Criminalizing Parents In The Name of School Safety

Starting October 1st parents will no longer be allowed in my child’s school without signing in at morning drop-off time. I actually think most people at first glance think this is a good thing. Last year at a PTO meeting, I was one of the very few that spoke up against the idea. Since we’ve been enrolled at our school, for the past 4 years, we’ve been allowed to walk our kids to their classrooms in the morning, greet teachers, chatter with other parents, view the week’s projects that line the walls, hold our kid’s hands as they walk to class and wish for them to have fantastic days in a charming village-esk fashion. As it has been, we have to sign in at the main office if we enter after the morning bell rings and the teachers that greet parents and kids in the morning have gone to their classes. Also note there has always been quite a large teacher/staff presence in the hallways at this time greeting parents and monitoring the entrances, as well as a main table stationed in the lobby for sign-in after the bell rings. So it’s not like there aren’t a number of security measures already in place. On October 1st parents will no longer be able to do it this way, and if they wish to go further than the front door they will have to sign in, regardless if class has started or not.

The changes are a direct result from the shooting at Sandy Hook Elementary School that happened last December, and is one of the many changes that have trickled in since the incident. It’s been a slow-moving process towards this lock-down state that is mostly a bunch of fear-mongering, over-reactions if you ask me.

Last year the debates went back and forth whether parents should be allowed in the building at all. Security officers were brought in, lock down drills that terrify 4 year olds to tears are practiced and re-practiced, multi-hundred thousand dollar renovations are currently being worked on to keep better track of people entering the school (by re-routing the main entrance through the main office) and (many) better high-tech security cameras are set to be installed.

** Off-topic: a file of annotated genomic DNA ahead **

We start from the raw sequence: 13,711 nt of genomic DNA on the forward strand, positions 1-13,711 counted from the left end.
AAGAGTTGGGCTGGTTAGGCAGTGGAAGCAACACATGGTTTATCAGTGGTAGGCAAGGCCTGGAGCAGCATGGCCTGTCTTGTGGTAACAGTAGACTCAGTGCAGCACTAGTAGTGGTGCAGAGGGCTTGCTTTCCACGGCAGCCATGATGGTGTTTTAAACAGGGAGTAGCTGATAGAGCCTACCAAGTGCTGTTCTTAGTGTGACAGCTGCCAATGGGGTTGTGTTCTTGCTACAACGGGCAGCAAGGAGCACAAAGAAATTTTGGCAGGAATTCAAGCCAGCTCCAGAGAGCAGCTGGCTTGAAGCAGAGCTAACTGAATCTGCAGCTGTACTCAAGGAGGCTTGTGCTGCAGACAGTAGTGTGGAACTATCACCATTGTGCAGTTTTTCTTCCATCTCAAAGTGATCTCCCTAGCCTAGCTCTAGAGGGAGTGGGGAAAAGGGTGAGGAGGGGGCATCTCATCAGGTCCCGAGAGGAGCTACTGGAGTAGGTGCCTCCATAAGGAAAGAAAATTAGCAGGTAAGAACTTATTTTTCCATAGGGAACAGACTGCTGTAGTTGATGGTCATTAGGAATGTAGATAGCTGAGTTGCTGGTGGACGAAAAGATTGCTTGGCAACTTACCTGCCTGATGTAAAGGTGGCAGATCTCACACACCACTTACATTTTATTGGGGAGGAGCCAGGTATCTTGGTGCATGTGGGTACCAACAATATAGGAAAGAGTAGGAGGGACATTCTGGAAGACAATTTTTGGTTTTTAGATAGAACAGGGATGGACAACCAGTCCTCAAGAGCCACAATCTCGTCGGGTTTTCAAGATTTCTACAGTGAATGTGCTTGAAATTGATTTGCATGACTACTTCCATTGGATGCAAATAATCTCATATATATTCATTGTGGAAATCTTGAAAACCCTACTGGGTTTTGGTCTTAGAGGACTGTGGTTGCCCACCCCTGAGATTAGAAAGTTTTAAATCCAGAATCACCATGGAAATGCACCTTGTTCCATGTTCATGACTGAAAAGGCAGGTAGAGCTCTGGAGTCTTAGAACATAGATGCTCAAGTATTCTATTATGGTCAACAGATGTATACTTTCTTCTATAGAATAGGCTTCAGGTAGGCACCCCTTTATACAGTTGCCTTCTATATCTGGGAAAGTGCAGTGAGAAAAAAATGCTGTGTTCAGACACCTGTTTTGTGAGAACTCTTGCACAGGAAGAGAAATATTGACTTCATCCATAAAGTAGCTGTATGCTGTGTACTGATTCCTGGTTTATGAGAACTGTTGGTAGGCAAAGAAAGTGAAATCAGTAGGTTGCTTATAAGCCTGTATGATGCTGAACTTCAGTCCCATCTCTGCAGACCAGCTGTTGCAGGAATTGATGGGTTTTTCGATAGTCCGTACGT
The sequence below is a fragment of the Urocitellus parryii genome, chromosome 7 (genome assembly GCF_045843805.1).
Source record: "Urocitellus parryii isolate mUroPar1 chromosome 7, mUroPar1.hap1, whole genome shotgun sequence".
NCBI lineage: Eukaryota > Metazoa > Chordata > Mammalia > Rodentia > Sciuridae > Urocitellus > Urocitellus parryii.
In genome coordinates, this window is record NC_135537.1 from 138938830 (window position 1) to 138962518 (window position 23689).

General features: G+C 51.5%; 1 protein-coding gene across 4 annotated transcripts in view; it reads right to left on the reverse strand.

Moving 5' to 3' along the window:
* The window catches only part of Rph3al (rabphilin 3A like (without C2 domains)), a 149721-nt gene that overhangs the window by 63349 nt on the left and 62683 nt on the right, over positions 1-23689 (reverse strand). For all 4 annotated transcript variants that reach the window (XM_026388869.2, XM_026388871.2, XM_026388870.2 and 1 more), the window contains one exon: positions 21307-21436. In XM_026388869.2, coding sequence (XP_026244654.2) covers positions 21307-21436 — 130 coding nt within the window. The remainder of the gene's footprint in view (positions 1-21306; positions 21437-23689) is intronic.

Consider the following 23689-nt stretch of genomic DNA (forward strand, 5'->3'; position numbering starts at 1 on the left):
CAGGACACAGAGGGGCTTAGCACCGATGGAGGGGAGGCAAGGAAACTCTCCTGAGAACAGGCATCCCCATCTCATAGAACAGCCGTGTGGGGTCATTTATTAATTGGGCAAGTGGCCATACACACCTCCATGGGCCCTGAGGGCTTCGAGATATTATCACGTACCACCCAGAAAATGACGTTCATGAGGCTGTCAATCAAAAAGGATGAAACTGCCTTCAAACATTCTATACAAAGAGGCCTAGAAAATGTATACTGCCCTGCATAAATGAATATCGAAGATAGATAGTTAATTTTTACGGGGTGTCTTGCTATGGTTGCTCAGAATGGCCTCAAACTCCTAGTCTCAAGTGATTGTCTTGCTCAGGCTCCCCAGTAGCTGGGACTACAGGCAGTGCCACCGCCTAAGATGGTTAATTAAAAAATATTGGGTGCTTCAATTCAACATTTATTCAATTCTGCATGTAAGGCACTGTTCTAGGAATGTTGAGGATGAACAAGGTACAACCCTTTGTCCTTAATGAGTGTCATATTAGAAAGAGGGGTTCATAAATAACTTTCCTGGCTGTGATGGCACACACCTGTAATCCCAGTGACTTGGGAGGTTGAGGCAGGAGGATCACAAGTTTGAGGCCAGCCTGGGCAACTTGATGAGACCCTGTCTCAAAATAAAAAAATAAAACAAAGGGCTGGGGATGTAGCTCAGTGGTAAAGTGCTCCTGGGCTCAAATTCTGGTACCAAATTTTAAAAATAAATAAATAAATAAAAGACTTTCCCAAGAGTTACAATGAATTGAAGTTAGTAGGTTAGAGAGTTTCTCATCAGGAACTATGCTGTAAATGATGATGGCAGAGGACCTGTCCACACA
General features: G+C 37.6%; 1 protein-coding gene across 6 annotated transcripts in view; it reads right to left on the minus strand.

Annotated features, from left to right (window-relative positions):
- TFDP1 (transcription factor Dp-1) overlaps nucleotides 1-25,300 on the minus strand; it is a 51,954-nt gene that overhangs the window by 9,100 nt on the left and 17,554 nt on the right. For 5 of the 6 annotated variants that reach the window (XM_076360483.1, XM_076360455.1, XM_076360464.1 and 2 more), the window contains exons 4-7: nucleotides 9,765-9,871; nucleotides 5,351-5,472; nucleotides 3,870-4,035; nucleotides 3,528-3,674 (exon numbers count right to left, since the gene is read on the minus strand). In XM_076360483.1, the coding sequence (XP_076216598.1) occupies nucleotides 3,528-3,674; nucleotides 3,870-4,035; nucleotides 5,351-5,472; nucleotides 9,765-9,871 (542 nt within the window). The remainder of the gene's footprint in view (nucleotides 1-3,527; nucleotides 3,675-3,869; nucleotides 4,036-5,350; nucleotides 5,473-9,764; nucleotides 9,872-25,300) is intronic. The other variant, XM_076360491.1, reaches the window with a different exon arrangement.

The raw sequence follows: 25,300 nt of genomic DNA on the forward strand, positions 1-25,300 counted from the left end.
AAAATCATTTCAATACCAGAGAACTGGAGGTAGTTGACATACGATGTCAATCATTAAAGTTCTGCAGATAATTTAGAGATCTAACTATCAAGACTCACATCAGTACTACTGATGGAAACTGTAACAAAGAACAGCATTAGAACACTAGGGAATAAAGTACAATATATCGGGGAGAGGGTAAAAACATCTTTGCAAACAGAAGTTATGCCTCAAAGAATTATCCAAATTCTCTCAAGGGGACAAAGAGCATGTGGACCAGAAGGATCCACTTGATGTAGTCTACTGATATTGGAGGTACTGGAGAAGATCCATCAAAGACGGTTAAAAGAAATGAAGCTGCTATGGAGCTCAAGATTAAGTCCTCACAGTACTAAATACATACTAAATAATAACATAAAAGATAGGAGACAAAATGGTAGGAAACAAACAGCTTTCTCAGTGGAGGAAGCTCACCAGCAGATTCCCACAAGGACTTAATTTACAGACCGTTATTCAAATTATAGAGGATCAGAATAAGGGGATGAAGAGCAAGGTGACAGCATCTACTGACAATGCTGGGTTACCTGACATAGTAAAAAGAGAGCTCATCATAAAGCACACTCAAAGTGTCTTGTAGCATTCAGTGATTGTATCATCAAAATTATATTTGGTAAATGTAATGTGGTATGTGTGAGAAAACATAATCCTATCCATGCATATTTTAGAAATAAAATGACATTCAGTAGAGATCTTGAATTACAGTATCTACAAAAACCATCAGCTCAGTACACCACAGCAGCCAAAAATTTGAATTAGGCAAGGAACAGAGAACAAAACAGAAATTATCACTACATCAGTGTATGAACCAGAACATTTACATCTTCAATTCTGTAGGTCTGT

And I know I probably sound silly speaking out against security measures, because what could be bad about being more safe? It is important to be safe and cautious, but at times it goes beyond logical precaution and turns into something overboard and overzealous where we end up criminalizing our own students and their parents. There’s something about the automatic assumption that parents shouldn’t be free to enter the school that bothers me.

My biggest problem with shunning parents from the schools like assumed criminals is that it hinders parent involvement unnecessarily. One of the top most talked about topics at any PTO meeting or open house is parent involvement, parent involvement, parent involvement.

Research shows that successful parent involvement improves not only student behavior and attendance, but also positively affects student achievement, yet schools work more and more towards making it harder for parents to actually be involved; and now, even be allowed near the classrooms. Parents are essentially told and shown with locks and signs that they are no longer welcome.